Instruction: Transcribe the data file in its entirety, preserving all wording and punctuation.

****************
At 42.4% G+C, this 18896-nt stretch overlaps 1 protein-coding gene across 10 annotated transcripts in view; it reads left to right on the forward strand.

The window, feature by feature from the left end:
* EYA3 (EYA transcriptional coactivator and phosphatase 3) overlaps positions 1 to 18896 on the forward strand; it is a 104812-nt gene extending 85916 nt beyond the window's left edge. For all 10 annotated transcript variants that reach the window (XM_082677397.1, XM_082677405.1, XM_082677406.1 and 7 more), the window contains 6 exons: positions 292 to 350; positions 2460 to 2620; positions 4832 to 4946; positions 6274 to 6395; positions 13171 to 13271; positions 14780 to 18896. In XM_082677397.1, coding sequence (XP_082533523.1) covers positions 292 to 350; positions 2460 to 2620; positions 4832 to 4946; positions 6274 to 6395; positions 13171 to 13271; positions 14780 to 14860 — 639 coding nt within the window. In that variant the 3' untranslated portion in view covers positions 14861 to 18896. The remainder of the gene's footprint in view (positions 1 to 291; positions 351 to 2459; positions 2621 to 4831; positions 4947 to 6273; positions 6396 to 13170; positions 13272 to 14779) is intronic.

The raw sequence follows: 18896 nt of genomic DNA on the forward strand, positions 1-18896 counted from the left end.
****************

At 42.4% G+C, this 18896-nt stretch overlaps 1 protein-coding gene across 10 annotated transcripts in view; it reads left to right on the forward strand.

The window, feature by feature from the left end:
* EYA3 (EYA transcriptional coactivator and phosphatase 3) overlaps positions 1 to 18896 on the forward strand; it is a 104812-nt gene extending 85916 nt beyond the window's left edge. For all 10 annotated transcript variants that reach the window (XM_082677397.1, XM_082677405.1, XM_082677406.1 and 7 more), the window contains 6 exons: positions 292 to 350; positions 2460 to 2620; positions 4832 to 4946; positions 6274 to 6395; positions 13171 to 13271; positions 14780 to 18896. In XM_082677397.1, coding sequence (XP_082533523.1) covers positions 292 to 350; positions 2460 to 2620; positions 4832 to 4946; positions 6274 to 6395; positions 13171 to 13271; positions 14780 to 14860 — 639 coding nt within the window. In that variant the 3' untranslated portion in view covers positions 14861 to 18896. The remainder of the gene's footprint in view (positions 1 to 291; positions 351 to 2459; positions 2621 to 4831; positions 4947 to 6273; positions 6396 to 13170; positions 13272 to 14779) is intronic.

The raw sequence follows: 18896 nt of genomic DNA on the forward strand, positions 1-18896 counted from the left end.